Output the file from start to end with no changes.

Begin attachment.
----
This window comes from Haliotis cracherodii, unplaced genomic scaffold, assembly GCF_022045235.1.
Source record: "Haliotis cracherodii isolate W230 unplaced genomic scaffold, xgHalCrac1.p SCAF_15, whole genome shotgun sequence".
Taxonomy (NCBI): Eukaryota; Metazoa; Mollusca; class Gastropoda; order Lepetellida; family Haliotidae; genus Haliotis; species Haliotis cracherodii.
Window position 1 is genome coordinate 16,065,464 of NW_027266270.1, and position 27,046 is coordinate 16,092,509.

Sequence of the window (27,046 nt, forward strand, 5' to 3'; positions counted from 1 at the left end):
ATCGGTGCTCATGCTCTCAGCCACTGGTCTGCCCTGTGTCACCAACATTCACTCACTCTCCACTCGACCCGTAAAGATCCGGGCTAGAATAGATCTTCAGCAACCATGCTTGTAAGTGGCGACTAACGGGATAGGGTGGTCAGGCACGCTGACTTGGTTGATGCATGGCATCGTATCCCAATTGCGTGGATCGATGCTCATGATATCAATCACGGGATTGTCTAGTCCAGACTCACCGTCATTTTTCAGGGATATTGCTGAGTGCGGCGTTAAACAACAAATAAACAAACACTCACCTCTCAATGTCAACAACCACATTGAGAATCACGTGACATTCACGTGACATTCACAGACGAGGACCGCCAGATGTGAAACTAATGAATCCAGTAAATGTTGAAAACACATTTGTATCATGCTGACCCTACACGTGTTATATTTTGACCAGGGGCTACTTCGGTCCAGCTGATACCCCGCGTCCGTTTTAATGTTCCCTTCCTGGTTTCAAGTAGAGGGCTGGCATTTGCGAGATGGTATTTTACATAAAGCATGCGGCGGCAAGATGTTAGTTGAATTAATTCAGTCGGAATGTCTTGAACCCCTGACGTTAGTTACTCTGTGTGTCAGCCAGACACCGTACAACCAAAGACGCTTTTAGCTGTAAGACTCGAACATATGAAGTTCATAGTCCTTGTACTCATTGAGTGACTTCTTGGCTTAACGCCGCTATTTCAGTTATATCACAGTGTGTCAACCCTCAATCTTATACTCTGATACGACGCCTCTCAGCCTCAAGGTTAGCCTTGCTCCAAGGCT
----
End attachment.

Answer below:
This window comes from Haliotis cracherodii, unplaced genomic scaffold, assembly GCF_022045235.1.
Source record: "Haliotis cracherodii isolate W230 unplaced genomic scaffold, xgHalCrac1.p SCAF_15, whole genome shotgun sequence".
Taxonomy (NCBI): Eukaryota; Metazoa; Mollusca; class Gastropoda; order Lepetellida; family Haliotidae; genus Haliotis; species Haliotis cracherodii.
Window position 1 is genome coordinate 16,065,464 of NW_027266270.1, and position 27,046 is coordinate 16,092,509.

Sequence of the window (27,046 nt, forward strand, 5' to 3'; positions counted from 1 at the left end):
ATCGGTGCTCATGCTCTCAGCCACTGGTCTGCCCTGTGTCACCAACATTCACTCACTCTCCACTCGACCCGTAAAGATCCGGGCTAGAATAGATCTTCAGCAACCATGCTTGTAAGTGGCGACTAACGGGATAGGGTGGTCAGGCACGCTGACTTGGTTGATGCATGGCATCGTATCCCAATTGCGTGGATCGATGCTCATGATATCAATCACGGGATTGTCTAGTCCAGACTCACCGTCATTTTTCAGGGATATTGCTGAGTGCGGCGTTAAACAACAAATAAACAAACACTCACCTCTCAATGTCAACAACCACATTGAGAATCACGTGACATTCACGTGACATTCACAGACGAGGACCGCCAGATGTGAAACTAATGAATCCAGTAAATGTTGAAAACACATTTGTATCATGCTGACCCTACACGTGTTATATTTTGACCAGGGGCTACTTCGGTCCAGCTGATACCCCGCGTCCGTTTTAATGTTCCCTTCCTGGTTTCAAGTAGAGGGCTGGCATTTGCGAGATGGTATTTTACATAAAGCATGCGGCGGCAAGATGTTAGTTGAATTAATTCAGTCGGAATGTCTTGAACCCCTGACGTTAGTTACTCTGTGTGTCAGCCAGACACCGTACAACCAAAGACGCTTTTAGCTGTAAGACTCGAACATATGAAGTTCATAGTCCTTGTACTCATTGAGTGACTTCTTGGCTTAACGCCGCTATTTCAGTTATATCACAGTGTGTCAACCCTCAATCTTATACTCTGATACGACGCCTCTCAGCCTCAAGGTTAGCCTTGCTCCAAGGCT